Borrowing from domestic banks and non-banking sector through the sale of government securities – treasury bills, this year, is likely to be more than Le500 billion.
Critics say that the Chinese fishing companies are the biggest violators of the country’s fishing laws.
Not only do they send some of the largest industrial scale vessels to Sierra Leone, they are more than likely to flagrantly violate the country’s laws with impunity, because of the Chinese government’s special relationship with the ruling APC party in Sierra Leone and State House.
Local fishermen are struggling to make a living out of the poor catch they are able to make every day, because of over-fishing and the bully boys tactics used in the high seas by foreign trawlers.
The question is what will president Koroma do to improve government revenue from the country’s ocean, as well as stop the poorly regulated industry and corrupt ministry officials from bleeding the nation’s coffers?
According to State House Communication Unit, president Koroma on Friday 12 February was presented with an inquiry report on the failed West Africa Regional Fisheries Programme (WARFP) – a Sierra Leone project in the Ministry of Fisheries and Marine Resources (MFMR).
Speaking after receiving the report, President Koroma is believed to have assured the public that the report will be looked at closely and recommendations implemented to the fullest. He said the report will help to create awareness among civil servants to be looking into their activities as well as send a clear message that no one is untouchable. But will he?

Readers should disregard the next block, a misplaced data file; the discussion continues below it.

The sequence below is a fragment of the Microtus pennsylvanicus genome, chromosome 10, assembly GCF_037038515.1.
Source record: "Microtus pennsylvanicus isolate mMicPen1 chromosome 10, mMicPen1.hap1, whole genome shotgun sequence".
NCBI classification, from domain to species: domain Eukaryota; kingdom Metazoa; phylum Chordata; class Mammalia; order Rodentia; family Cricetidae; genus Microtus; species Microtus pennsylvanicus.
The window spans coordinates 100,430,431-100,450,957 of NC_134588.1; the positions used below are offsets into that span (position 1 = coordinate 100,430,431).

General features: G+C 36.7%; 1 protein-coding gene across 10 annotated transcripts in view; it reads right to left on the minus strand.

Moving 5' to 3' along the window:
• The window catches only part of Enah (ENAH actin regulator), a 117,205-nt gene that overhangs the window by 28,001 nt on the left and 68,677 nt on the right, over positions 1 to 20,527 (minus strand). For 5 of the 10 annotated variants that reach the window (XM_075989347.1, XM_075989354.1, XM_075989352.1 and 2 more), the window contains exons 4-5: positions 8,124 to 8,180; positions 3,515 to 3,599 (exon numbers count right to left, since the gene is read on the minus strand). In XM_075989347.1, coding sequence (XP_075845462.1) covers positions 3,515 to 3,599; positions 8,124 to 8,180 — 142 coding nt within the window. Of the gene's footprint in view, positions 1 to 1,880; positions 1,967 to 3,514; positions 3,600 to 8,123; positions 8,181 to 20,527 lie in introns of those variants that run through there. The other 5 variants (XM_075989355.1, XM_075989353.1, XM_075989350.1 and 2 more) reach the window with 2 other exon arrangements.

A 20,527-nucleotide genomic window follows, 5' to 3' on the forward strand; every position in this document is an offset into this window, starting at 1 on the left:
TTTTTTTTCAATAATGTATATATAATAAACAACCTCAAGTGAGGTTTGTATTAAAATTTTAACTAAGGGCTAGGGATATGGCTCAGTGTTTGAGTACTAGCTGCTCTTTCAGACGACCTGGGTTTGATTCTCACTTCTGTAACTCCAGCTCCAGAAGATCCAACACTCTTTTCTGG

The president is said to have reiterated government’s commitment in restructuring the Civil Service by giving it the relevant professionalism in the execution of its mandate. He pointed out that the Secretary to the President in consultation with the Chief of Staff and the Anti-Corruption Commission will work closely on the recommendations.
Presenting the report, the Chairman of the Public Service Commission Dr Max Amadu Sesay explained that the commission carried out a comprehensive investigation into the WARFP – from project inception, management and coordination, procurement processes and consultancy services, the contract award process, to the issue of bank guarantee required by MFMR, assessment of the consultant’s performance, and allegations of corruption among others. This was achieved through robust evidence gathering, he said.
Dr Sesay however noted that due to lack of real evidence to corroborate most of the allegations of corruption, it was difficult for the committee to recommend more severe disciplinary action. The preponderance of the evidence submitted instead points in the direction of weak financial base of the contractor, poor financial management by the contractor and poor contractor performance and delivery, he said.
Critics say that the report smells fishy, and its recommendations are unlikely to be implemented by the government, let alone anyone brought to justice.
What is certain though, is that Sierra Leone will continue to lose hundreds of millions of dollars every year, from its potentially rich fishing industry. And government will continue its business as usual – continuously looking for handouts from foreign donors to meet its huge annual budget deficit.